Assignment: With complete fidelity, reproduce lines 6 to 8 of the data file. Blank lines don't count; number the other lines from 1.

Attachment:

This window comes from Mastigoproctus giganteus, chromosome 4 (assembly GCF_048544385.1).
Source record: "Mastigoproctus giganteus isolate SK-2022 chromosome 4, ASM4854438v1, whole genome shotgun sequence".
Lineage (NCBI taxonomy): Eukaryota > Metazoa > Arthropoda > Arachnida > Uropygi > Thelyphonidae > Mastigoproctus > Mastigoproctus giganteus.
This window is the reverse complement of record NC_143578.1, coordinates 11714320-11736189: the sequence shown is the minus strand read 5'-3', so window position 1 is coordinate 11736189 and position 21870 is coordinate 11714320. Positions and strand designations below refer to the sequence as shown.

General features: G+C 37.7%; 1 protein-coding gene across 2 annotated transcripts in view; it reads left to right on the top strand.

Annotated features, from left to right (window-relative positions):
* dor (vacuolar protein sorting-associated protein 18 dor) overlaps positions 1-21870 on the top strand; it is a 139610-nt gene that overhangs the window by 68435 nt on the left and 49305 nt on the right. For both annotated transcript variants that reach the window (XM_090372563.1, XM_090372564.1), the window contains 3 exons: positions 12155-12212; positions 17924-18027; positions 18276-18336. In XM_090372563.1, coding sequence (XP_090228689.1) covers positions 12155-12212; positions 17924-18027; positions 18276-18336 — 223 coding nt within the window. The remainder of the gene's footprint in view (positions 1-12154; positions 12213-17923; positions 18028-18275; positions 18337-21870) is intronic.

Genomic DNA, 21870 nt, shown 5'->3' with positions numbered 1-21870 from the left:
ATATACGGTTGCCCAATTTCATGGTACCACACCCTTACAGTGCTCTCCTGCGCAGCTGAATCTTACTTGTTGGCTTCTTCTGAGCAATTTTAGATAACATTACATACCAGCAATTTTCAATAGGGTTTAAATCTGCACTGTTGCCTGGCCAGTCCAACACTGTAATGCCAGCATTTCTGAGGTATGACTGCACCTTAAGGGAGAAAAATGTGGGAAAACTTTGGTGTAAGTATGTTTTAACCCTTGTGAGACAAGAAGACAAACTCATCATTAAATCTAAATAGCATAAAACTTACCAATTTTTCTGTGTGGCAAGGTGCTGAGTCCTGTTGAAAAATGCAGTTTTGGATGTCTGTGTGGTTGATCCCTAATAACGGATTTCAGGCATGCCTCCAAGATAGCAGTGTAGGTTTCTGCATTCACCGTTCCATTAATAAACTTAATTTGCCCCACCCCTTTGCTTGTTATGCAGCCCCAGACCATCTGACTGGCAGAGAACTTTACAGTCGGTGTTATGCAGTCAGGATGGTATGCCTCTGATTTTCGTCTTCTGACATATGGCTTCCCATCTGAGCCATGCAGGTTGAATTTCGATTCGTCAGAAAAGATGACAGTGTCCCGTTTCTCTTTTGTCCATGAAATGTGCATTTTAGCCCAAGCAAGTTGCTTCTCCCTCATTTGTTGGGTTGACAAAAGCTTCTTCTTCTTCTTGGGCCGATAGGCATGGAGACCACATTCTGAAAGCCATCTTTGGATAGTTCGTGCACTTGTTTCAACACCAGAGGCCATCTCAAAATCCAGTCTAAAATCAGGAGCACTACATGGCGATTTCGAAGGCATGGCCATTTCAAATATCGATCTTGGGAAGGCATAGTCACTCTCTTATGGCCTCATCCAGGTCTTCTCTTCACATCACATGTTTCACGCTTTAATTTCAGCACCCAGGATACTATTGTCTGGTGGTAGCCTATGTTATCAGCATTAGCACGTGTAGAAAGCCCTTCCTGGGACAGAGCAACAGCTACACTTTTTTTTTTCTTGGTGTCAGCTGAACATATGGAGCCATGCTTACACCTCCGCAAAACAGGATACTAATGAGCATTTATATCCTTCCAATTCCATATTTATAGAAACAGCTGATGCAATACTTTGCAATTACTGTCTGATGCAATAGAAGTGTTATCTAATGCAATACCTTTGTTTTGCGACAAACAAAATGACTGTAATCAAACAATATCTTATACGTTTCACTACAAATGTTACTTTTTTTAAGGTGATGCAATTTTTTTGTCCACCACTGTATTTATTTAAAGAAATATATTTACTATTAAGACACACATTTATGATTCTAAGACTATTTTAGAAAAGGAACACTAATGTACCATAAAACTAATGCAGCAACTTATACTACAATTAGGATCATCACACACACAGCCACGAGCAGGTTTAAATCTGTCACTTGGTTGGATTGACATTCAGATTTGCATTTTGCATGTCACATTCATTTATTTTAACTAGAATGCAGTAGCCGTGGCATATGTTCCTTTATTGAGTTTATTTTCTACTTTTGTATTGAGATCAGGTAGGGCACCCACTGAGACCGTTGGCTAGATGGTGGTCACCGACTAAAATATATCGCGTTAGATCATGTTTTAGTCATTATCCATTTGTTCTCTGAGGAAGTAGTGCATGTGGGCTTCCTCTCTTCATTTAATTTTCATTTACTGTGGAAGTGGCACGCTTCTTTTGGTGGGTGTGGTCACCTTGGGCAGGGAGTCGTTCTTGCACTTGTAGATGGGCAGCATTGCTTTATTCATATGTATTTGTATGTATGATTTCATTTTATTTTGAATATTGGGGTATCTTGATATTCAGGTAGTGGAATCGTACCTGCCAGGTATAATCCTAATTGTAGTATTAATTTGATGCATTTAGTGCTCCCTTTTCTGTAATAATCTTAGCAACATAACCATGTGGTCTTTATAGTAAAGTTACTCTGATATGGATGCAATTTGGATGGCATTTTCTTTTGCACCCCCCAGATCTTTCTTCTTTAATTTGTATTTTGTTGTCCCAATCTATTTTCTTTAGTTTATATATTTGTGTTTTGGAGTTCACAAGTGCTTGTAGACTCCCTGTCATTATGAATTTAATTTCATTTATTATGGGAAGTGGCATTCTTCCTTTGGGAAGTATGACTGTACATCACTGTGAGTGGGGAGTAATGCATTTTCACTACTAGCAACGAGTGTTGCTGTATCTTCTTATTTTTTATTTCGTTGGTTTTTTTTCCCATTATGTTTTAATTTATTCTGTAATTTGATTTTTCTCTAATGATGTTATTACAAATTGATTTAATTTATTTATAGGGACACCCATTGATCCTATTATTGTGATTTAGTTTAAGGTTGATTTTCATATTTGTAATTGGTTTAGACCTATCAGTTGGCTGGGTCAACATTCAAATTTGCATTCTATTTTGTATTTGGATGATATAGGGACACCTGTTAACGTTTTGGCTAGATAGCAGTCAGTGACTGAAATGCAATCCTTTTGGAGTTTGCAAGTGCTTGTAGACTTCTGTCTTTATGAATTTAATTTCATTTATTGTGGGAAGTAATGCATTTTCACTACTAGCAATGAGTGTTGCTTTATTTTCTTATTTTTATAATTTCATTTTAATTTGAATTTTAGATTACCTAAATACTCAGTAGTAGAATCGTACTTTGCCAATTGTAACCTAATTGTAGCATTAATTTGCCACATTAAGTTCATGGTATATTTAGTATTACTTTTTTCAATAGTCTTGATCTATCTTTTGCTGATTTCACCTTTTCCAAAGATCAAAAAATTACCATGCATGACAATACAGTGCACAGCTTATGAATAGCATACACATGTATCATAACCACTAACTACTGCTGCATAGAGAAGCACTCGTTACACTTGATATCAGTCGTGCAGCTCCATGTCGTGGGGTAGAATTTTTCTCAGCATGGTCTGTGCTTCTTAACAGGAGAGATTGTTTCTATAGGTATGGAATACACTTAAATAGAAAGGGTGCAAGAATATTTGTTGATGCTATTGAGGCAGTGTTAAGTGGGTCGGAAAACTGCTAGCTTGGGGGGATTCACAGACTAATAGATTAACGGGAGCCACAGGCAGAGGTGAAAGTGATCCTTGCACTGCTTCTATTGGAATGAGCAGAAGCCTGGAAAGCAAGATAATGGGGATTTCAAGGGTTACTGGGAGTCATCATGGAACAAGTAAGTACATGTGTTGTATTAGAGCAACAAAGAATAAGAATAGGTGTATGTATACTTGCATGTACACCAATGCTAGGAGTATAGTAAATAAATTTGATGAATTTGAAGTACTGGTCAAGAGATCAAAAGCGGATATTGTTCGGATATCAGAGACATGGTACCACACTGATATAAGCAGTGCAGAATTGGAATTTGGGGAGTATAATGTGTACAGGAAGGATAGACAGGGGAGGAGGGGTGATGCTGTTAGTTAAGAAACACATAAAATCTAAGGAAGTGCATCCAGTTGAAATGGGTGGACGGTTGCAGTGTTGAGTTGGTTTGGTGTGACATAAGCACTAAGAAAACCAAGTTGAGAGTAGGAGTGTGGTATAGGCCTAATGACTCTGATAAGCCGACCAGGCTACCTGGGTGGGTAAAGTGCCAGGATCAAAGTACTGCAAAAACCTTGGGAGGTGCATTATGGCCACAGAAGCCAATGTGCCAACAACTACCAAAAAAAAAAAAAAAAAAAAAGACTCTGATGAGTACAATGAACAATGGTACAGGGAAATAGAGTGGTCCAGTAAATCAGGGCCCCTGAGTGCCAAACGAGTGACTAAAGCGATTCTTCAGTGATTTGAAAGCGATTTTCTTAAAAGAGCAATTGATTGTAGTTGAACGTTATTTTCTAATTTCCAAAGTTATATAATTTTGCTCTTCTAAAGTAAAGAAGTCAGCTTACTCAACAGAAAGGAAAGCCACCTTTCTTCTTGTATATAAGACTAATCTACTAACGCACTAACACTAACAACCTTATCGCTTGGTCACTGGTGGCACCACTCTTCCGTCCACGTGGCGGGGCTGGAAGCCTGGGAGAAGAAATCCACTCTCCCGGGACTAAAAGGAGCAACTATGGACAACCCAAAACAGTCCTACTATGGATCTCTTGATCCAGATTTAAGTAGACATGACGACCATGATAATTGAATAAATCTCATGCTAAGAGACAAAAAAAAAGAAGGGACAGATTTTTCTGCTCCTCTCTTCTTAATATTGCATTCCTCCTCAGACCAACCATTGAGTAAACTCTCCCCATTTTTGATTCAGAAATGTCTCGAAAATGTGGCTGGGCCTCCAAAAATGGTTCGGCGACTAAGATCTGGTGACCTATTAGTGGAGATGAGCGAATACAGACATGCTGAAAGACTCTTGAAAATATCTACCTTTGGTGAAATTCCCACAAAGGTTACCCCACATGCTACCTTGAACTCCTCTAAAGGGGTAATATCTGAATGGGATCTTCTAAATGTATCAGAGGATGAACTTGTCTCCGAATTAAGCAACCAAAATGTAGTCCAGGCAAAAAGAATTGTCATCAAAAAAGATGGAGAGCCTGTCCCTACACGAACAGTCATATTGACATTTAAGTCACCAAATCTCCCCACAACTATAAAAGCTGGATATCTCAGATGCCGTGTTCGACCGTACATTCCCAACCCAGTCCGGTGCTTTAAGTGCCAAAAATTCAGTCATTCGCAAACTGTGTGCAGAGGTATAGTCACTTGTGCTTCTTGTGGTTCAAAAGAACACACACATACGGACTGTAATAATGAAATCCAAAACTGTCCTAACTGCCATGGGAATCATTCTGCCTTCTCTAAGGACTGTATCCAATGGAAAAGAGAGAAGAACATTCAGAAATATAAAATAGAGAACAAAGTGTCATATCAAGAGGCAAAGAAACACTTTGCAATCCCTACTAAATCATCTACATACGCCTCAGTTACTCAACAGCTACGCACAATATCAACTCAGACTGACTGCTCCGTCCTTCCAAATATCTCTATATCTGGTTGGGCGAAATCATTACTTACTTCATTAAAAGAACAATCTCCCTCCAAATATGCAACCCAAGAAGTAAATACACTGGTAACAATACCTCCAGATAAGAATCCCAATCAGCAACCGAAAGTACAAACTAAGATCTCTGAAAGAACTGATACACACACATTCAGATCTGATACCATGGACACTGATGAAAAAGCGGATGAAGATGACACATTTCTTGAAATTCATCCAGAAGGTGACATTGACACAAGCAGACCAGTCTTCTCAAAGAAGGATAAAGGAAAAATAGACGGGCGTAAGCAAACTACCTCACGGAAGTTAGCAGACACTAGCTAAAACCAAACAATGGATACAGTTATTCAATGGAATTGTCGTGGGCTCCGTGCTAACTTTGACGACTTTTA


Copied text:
Annotated features, from left to right (window-relative positions):
* dor (vacuolar protein sorting-associated protein 18 dor) overlaps positions 1-21870 on the top strand; it is a 139610-nt gene that overhangs the window by 68435 nt on the left and 49305 nt on the right. For both annotated transcript variants that reach the window (XM_090372563.1, XM_090372564.1), the window contains 3 exons: positions 12155-12212; positions 17924-18027; positions 18276-18336. In XM_090372563.1, coding sequence (XP_090228689.1) covers positions 12155-12212; positions 17924-18027; positions 18276-18336 — 223 coding nt within the window. The remainder of the gene's footprint in view (positions 1-12154; positions 12213-17923; positions 18028-18275; positions 18337-21870) is intronic.

Genomic DNA, 21870 nt, shown 5'->3' with positions numbered 1-21870 from the left: